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My Handcrafted Opinions on Whiskies, Distilleries and Other Related Stuff

Four Roses, Kentucky, USA

Distillery number two on day two of the Kentucky Bourbon Trail (KBT).  A very interesting Spanish Mission style building, with no warehouses (which was a pity because apparently Four Roses unusually only use single storey warehouses) or bottling hall on site and so the tour focussed on the recipes, actual fermentation and distilling of spirit.  Four Roses was one of the first bourbons I ever tried in 2009 (after getting "into whiskey") while living in the UK and liked it, but  as part of the tour we learned that in USA the name had been associated with a very poor blended whiskey and so while it popular overseas, especially Japan where it is the number one bourbon, the Four Roses brand is "rebuilding" as a bourbon in the USA.  It is rather unique (or at least appeared to be) in that they actually make 10 different recipe bourbons using two different mash bills, one with high rye and one with a low rye content, and then use 5 different yeast strains for fermentation.  5 yeast x 2 mashbills = 10 recipes.  This was interesting as my experience in Scotland had been yeast was bit of commodity (packs of Anchor Distiller's Yeast could often be seen around the washbacks in Scottish distilleries) yet in USA, and especially at Four Roses, yeast is treated with same reverance and importance to the final product as the Scots tend to reserve for their water supply.   I have to say the impact of yeast on final taste seems a lot more credible to me that the mythical water source stories ever did.   That is not to say Kentucky distilleries don't talk about their water.... they all do, but they talk about the more generic "limestone filtered water in this part of Kentucky" rather than their specific source or spring.  Anyway the tour finished with three nice samples, the Four Roses Yellow Label (blended with all 10 recipes), the Four Roses Small Batch (made with 4 of the 10 recipes) and the Four Roses Single Barrel which of course can only be one recipe and contains the higher content rye mash bill.   Another free tour and one I truly enjoyed (perhaps in part because there was no bottling hall to endure).  Definately a distillery on the rise and a gift shop that actually sold 5 cl mini bottles, 4 of the previous 5 distilleries (if they sold at all due to licence issues) just sold 70 cl standard bottles at prices, due to local KY taxes, much higher than I can buy the same whiskey in Texas.

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Penderyn, Wales

Penderyn, Wales Interestingly this welsh whisky, or wysgi in welsh, would barely scrape under the bar as a "whisky" in Scotland.  It certainly wouldn't be considered single malt for several reasons I will discuss later.  I should also disclose some bias for Wales at this point, as I graduated from the University of Wales and lived in Cardiff for four years.

The  Scotch Whisky Association (SWA) rules and regulations rightly protect the process and traditions of the industry, but it doesn't means that other methods and technology can't product a whisky (and this is whisky) of exceptional taste and quality.  In fact find it slightly ironic that the industry that was in many ways born from developing the new ideas for manufacturing whisky (the Coffey still, grain whisky and blended whisky) is so entrenched in its thinking today about what defines Scotch whisky, and inversely the sticking to old ways and traditions was one contributing factors of several that nearly completely killed the Irish industry.  Remember that those that don't learn the lessons of history are doomed to repeat it.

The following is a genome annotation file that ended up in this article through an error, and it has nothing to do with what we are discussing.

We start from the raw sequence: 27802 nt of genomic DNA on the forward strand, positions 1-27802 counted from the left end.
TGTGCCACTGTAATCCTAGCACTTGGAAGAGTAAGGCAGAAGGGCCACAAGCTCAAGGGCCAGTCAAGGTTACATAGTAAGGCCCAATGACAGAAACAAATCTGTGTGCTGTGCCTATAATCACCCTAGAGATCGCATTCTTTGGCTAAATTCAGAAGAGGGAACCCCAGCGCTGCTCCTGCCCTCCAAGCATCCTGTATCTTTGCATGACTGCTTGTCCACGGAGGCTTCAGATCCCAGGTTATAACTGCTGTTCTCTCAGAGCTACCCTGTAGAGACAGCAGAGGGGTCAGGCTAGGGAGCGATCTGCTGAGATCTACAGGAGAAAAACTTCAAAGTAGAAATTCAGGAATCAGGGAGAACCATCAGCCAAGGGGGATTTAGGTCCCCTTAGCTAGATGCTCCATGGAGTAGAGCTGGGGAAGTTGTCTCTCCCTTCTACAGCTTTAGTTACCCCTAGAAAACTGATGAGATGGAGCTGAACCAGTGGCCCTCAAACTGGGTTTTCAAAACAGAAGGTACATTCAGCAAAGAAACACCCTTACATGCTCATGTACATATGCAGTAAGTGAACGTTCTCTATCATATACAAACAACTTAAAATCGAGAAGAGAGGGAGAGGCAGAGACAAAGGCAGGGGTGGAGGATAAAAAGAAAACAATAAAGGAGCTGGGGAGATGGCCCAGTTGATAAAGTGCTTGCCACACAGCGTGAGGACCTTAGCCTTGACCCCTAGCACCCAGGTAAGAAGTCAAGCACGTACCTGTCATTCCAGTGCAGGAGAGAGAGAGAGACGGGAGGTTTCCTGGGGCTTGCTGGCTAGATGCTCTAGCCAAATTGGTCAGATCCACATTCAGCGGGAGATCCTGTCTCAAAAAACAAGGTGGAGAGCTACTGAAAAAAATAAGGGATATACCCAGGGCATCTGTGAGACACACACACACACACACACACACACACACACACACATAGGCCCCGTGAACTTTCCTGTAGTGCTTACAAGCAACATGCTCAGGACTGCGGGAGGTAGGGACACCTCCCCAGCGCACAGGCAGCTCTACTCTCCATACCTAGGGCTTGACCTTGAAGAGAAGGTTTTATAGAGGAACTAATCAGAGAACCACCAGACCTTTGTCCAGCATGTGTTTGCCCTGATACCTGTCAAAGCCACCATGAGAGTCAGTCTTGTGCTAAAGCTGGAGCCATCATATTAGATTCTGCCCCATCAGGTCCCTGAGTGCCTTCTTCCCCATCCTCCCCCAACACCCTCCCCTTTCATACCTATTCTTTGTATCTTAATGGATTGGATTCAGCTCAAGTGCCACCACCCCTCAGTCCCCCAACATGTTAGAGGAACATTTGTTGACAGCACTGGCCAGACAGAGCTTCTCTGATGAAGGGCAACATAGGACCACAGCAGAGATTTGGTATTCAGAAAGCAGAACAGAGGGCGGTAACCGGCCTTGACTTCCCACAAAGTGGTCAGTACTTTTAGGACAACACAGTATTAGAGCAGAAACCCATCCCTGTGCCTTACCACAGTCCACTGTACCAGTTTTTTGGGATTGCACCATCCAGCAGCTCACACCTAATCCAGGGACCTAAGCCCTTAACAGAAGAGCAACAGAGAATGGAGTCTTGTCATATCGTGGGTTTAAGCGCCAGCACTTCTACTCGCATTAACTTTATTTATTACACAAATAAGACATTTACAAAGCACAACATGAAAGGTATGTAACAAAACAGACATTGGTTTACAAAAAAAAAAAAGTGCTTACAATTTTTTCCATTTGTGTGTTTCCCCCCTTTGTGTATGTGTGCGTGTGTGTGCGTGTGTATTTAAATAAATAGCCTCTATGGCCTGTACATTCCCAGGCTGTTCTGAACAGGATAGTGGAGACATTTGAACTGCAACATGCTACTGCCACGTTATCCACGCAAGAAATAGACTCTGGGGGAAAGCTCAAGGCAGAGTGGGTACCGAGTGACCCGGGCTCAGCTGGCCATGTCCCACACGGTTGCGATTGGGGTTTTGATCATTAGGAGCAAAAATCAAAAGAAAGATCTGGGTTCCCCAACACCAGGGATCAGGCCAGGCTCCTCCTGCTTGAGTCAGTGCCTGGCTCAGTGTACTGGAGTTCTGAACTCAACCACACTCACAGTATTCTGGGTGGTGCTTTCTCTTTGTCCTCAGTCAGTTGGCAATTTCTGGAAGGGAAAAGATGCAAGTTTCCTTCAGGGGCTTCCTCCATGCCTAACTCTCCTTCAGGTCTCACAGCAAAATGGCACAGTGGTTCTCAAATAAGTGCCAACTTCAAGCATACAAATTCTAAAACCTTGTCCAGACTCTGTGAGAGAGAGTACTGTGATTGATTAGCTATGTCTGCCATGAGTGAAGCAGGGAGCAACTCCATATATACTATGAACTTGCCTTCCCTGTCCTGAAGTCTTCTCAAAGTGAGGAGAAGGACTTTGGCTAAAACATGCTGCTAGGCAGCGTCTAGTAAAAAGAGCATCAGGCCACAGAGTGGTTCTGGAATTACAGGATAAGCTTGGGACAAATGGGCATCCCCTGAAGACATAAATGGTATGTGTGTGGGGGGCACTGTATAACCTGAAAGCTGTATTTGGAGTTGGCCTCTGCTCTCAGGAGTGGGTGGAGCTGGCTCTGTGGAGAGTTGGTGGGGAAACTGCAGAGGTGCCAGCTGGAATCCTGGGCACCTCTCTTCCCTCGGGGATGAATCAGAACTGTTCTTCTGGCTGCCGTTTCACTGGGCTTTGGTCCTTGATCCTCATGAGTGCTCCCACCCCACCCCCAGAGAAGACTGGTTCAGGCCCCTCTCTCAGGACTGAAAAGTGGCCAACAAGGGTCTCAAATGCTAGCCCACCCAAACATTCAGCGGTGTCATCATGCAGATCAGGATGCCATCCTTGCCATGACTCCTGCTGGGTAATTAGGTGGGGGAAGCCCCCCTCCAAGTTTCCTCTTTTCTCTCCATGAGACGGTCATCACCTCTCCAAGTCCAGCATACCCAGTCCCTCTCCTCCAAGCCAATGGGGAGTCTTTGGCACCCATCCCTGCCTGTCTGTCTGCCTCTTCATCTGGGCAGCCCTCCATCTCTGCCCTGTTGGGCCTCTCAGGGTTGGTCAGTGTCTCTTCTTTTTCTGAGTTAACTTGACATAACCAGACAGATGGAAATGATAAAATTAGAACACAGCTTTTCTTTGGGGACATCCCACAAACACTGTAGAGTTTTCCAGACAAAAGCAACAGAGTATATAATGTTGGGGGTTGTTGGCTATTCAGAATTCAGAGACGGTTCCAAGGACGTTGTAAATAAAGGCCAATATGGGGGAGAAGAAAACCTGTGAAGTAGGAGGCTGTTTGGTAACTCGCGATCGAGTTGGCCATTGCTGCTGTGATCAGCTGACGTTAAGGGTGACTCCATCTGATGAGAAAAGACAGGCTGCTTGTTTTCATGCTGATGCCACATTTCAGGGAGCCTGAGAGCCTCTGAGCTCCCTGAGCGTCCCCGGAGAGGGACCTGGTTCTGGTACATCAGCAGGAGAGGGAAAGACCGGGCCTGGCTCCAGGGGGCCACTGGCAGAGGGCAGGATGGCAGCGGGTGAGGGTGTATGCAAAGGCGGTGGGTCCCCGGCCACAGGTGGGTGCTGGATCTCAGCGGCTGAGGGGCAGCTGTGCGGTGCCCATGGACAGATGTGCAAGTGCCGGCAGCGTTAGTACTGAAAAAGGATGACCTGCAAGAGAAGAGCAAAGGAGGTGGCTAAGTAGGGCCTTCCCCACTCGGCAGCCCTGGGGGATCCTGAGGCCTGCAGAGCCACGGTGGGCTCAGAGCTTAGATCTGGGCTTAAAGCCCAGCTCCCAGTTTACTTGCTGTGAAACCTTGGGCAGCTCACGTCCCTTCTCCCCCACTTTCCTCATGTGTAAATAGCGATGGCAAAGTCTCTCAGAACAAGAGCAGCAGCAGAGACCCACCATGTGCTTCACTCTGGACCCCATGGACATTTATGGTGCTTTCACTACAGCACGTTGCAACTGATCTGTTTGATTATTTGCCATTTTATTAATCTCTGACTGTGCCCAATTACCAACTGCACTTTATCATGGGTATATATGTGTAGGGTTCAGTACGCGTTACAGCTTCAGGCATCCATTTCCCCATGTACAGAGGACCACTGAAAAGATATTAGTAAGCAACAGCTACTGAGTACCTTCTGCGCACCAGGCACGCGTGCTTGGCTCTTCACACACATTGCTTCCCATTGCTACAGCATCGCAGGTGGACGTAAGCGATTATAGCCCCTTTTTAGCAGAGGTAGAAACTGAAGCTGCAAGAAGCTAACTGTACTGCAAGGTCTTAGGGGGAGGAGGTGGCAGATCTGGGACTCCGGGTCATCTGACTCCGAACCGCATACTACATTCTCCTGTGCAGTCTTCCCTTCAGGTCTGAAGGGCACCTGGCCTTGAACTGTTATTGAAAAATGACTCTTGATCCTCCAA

That said Welsh whisky is not about to take over the world, but this is very good stuff.  The distillery in the village of Penderyn, near Brecon is modern and compact.  One reason for this compactness is that the wash is made in Cardiff at the Brain's Brewery and brought to the distillery in tanker trucks.  That in itself would exclude Penderyn from the ranks of "single malt" if it were located in Scotland.  The tour is also compact, in fact it consists of two rooms.  One room houses a history of welsh distilling and the more recent history of the distillery.  The second room is basically the tasting room and has a glass wall.  Behind the wall is the unique still Penderyn use to distill the Brain's wash into an 86 - 92% ABV spirit and a small bottling line.  

The Penderyn still is a combination of a pot still and a column still and this would again probably prevent this being considered single malt whisky, were it in Scotland, as it is not a traditional pot still.  The spirit is diluted with water drawn from a well below the distillery and put into bourbon casks, matured offsite, and then finished in Madeira casks before being bottled on site.  They also do a peated version of Penderyn which is matured in scotch casks that have previously held peated scotch and a sherry cask finished version.

After the tour they pour samples from their range of whiskies and also they offer a cream blend called Merlyn.  We also got to smell and taste the new make spirit.  There is the ubiquitous whisky shop as well.  This is an interesting distillery that makes a great product, and is well worth a visit.

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